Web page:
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The Renaissance that wasn’t

August 28, 2013

Or, why the 15th century was the worst century.

In the story this article tells, mathematical and scientific research, far from stagnating in the Middle Ages, made some fairly crucial advances. By 1350, scholars were drawing for the first time the distinction between velocity and acceleration, and between uniform and non-uniform acceleration (concepts that had somehow eluded the ancient Greeks). The natural next steps would be analytic geometry and the discovery of the calculus. But…

Then everything came to a stop. Given the scientific and mathematical works of Descartes and Galileo, but no chronological information, one might suppose the authors were students of Oresme. Galileo’s work on moving bodies is the next step after Oresme’s physics; Cartesian geometry follows immediately on Oresme’s work on graphs. But we know that the actual chronological gap was 250 years, during which nothing whatever happened in these fields. Nor did any thing of importance occur in any other branches of science in the two centuries between Oresme and Copernicus. Other intellectual fields have no more to offer. Histories of philosophy are naturally able to name philosophers between 1350 and 1600, but their inclusion seems to be on the same principle as world maps which include Wyndham, WA, but leave out Wollongong – big blank spaces must be filled. While it is almost impossible to find an English translation of any philosopher in the three hundred years between Scotus and Descartes, it is not a lack one feels acutely. The intellectual stagnation of those centuries is evident too in the lack of change in the universities: the curriculum which bored Locke at Oxford in 1650 was almost identical to the one which Wyclif found wanting in 1350.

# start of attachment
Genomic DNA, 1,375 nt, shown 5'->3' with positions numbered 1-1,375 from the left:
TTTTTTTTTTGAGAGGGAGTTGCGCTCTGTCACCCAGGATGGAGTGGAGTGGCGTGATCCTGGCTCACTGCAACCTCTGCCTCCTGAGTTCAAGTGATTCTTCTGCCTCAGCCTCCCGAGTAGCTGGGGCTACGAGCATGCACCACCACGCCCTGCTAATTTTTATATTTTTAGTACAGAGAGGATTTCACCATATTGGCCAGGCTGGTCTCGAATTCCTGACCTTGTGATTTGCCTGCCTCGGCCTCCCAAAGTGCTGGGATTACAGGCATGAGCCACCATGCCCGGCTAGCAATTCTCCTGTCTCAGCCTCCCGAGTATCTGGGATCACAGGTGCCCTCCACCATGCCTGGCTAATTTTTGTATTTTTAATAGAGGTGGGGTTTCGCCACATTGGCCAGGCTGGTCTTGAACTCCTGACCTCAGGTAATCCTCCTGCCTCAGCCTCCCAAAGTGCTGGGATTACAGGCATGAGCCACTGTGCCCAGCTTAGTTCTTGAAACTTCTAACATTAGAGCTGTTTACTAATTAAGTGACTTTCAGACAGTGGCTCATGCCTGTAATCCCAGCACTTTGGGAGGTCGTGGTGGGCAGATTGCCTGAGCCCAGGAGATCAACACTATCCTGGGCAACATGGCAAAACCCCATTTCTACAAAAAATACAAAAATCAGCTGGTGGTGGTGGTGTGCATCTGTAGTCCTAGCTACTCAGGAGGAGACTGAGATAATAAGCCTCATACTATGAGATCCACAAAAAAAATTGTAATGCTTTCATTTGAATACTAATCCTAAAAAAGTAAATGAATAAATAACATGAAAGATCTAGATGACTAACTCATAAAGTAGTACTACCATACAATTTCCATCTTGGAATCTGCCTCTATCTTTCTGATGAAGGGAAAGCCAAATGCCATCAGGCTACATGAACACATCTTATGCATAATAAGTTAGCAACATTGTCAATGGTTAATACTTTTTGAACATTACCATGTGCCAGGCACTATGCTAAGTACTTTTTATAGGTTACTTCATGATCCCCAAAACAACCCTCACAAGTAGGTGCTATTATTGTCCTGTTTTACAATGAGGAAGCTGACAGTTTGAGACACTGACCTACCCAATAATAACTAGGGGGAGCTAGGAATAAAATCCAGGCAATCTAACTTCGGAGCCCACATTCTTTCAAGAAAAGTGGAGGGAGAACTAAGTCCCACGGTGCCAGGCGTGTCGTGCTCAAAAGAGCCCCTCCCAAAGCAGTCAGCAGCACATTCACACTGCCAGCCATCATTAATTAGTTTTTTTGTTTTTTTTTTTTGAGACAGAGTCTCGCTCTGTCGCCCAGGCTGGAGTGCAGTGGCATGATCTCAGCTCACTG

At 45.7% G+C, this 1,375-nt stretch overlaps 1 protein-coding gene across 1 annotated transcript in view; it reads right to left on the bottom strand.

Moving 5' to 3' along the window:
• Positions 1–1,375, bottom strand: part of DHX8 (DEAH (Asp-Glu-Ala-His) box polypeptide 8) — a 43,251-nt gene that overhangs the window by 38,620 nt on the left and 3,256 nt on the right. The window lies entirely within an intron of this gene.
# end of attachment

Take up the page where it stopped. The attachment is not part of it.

Whoa. These are strong words. The claim certainly sounds counter-intuitive, but the article argues fairly convincingly that the Renaissance, defined as 1400-1550, was actually a time of intellectual stagnation. People get away with claiming otherwise only by cheating, blurring the edges of the Renaissance so they can count key thinkers within a few hundred years on either side as participating in it. And we only believe it because Renaissance visual art cares so much more about realism than Medieval, and we imagine, incorrectly, that realism in art must indicate rationality in thought.

I’m no historian, and so not really in a position to judge this claim. But I sat down and tried to list relevant figures in a few different categories for the Renaissance and the two ages surrounding it–Late Medieval and Baroque (Baroque defined rather broadly)–and the results were rather striking. There are very few Renaissance literary authors of note; very few mathematicians or scientists; not very many philosophers, and none at all who concerned themselves with metaphysics rather than either politics or theology; but oh, so many painters. So many amazing painters. The Late Medieval fares a bit better than the Renaissance except in painting, while the Baroque completely outdoes both, again except in painting–those this is just to be expected, since a period of the same length but closer in time to ours and with a larger population to draw from will of course produce more figures we consider “major.” What’s striking is how that logic doesn’t apply to the Renaissance versus the Late Medieval period.